The result will be a ‘q’ variable, which will either be false or contains a string with a valid query string. If it is false, we do not need to query, otherwise the query starts, and we can start on the preparation of the data to be returned to the user.

    Now grSearch contains the results. We will use that instance to format the data so we can read it in the UI page. We have to do this for every record we found, which means two more functions are needed to do this:

    1. _prepReturnString : which prepares the data per record
    2. _finalizeReturnString : which prepares the set of records and includes the performance times

    Note: The buildup of _prepReturnString can be changed to include other parameters as well, like active, or updated time.

    Finally, the last part of the script will add the public function that will be used to call it. This will be the function used when clicking on the button to start the search.

    5. search: the public call

    //Public functions

    search: function () {

    return this._searchResult();



    There is not really that much to say about this one. It just returns the data we find from searching.

    UI Page

    Now that we are ready for receiving our results, we want it nicely presented in a widget. We need a UI page to display the results, and need to create a widget to make it searchable. We will not be using the processing script as we will do everything client side. The wonders of AJAX help us with this.

    Let’s take a look at the UI page code.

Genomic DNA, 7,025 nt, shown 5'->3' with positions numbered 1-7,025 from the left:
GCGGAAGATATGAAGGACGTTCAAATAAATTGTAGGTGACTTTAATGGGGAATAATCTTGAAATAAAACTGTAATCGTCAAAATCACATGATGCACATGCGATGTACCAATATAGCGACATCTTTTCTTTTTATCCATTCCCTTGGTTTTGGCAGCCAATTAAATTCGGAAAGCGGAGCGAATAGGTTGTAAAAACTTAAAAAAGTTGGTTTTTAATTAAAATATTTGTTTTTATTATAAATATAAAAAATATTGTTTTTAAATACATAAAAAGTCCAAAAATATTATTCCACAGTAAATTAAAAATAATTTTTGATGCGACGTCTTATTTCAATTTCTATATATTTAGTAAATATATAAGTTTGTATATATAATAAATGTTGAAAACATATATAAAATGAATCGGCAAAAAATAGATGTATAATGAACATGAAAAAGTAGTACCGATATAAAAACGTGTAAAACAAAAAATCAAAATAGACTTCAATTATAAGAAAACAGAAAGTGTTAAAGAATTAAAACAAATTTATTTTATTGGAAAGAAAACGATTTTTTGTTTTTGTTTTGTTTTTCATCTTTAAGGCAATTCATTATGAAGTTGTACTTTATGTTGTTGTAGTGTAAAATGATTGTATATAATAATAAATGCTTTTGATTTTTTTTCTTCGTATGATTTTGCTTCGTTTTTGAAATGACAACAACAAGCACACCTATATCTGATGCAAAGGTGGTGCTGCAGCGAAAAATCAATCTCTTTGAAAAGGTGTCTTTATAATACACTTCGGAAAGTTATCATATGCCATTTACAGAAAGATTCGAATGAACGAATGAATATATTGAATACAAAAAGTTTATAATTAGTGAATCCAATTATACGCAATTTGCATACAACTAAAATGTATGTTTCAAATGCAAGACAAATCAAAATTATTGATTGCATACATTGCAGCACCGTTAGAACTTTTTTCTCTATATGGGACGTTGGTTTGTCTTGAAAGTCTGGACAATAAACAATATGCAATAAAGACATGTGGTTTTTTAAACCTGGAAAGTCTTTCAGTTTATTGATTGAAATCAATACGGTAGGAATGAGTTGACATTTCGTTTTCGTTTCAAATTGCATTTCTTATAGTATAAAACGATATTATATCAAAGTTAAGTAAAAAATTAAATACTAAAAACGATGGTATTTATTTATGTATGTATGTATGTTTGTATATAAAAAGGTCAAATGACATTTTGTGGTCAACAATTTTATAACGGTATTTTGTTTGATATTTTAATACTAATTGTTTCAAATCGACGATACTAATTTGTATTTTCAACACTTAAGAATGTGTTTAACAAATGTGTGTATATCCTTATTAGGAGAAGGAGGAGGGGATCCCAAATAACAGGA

<?xml version=”1.0″ encoding=”utf-8″ ?>

    <j:jelly trim=”false” xmlns:j=”jelly:core” xmlns:g=”glide” xmlns:j2=”null” xmlns:g2=”null”>


    <tr><td><input id=”strSearch” onBlur=”setDefaultText()” onFocus=”removeDefaultText()” style=”color:grey;width:300px” value=”Type your search text here…” /></td><td><div id=’loading’></div></td></tr>

    </table><table width=”100%”>

    <tr><td><button id=”butSearch” onClick=”searchAnswer();”>${gs.getMessage(‘Search’)}</button></td></tr>

    <tr><td><div id=”searchReturn” value=””></div></td></tr>




    The HTML is pretty straightforward. It creates several elements and a table to distribute the results to. Also some inline styling to make it nice to the eye. Notice that there also some divs that are not in use directly, but will be used when activating the client script.


    Client Script

    function removeDefaultText(){

    var elInputText = gel(‘strSearch’);

    if(elInputText.value == ‘Type your search text here…’){

    elInputText.value = ”;




    function setDefaultText(){

    var elInpText = gel(‘strSearch’);

    if(elInpText.value == ”){

    elInpText.value = ‘Type your search text here…’;




    function searchAnswer(){

    var div = gel(‘searchReturn’);

    var loa = gel(‘loading’);

    var elAwait = document.createTextNode(‘Awaiting response…’);


    var elImg = document.createElement(‘img’);

    elImg.src = ‘images/animated/loading.gif’;


    var ga = new GlideAjax(‘ScriptSearchForm’);


    ga.addParam(‘keywords’, getSearchValue());


    var gaResp = ga.getAnswer();

    div.innerHTML = ”;

    loa.innerHTML = ”;